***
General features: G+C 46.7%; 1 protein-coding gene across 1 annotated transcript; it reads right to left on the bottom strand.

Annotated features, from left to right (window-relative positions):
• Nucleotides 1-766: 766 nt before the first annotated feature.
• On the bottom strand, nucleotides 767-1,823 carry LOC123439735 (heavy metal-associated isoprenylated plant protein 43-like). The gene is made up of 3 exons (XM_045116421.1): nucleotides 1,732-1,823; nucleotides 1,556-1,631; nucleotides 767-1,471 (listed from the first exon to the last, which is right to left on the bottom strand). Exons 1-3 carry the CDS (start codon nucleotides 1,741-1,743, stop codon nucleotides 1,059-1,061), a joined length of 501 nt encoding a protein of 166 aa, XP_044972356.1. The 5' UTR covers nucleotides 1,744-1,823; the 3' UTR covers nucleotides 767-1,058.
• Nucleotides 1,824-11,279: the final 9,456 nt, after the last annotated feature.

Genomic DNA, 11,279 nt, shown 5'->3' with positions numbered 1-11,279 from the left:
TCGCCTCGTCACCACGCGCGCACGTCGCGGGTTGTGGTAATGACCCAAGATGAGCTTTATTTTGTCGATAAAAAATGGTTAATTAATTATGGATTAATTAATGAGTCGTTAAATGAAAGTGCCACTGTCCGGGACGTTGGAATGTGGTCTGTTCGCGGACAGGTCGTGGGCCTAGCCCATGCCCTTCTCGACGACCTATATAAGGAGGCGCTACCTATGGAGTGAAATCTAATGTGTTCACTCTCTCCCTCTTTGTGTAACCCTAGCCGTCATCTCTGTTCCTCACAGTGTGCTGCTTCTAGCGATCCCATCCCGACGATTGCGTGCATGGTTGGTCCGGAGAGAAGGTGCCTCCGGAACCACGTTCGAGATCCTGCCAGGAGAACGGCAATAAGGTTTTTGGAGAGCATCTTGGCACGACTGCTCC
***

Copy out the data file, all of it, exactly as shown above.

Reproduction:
General features: G+C 46.7%; 1 protein-coding gene across 1 annotated transcript; it reads right to left on the bottom strand.

Annotated features, from left to right (window-relative positions):
• Nucleotides 1-766: 766 nt before the first annotated feature.
• On the bottom strand, nucleotides 767-1,823 carry LOC123439735 (heavy metal-associated isoprenylated plant protein 43-like). The gene is made up of 3 exons (XM_045116421.1): nucleotides 1,732-1,823; nucleotides 1,556-1,631; nucleotides 767-1,471 (listed from the first exon to the last, which is right to left on the bottom strand). Exons 1-3 carry the CDS (start codon nucleotides 1,741-1,743, stop codon nucleotides 1,059-1,061), a joined length of 501 nt encoding a protein of 166 aa, XP_044972356.1. The 5' UTR covers nucleotides 1,744-1,823; the 3' UTR covers nucleotides 767-1,058.
• Nucleotides 1,824-11,279: the final 9,456 nt, after the last annotated feature.

Genomic DNA, 11,279 nt, shown 5'->3' with positions numbered 1-11,279 from the left:
TCGCCTCGTCACCACGCGCGCACGTCGCGGGTTGTGGTAATGACCCAAGATGAGCTTTATTTTGTCGATAAAAAATGGTTAATTAATTATGGATTAATTAATGAGTCGTTAAATGAAAGTGCCACTGTCCGGGACGTTGGAATGTGGTCTGTTCGCGGACAGGTCGTGGGCCTAGCCCATGCCCTTCTCGACGACCTATATAAGGAGGCGCTACCTATGGAGTGAAATCTAATGTGTTCACTCTCTCCCTCTTTGTGTAACCCTAGCCGTCATCTCTGTTCCTCACAGTGTGCTGCTTCTAGCGATCCCATCCCGACGATTGCGTGCATGGTTGGTCCGGAGAGAAGGTGCCTCCGGAACCACGTTCGAGATCCTGCCAGGAGAACGGCAATAAGGTTTTTGGAGAGCATCTTGGCACGACTGCTCC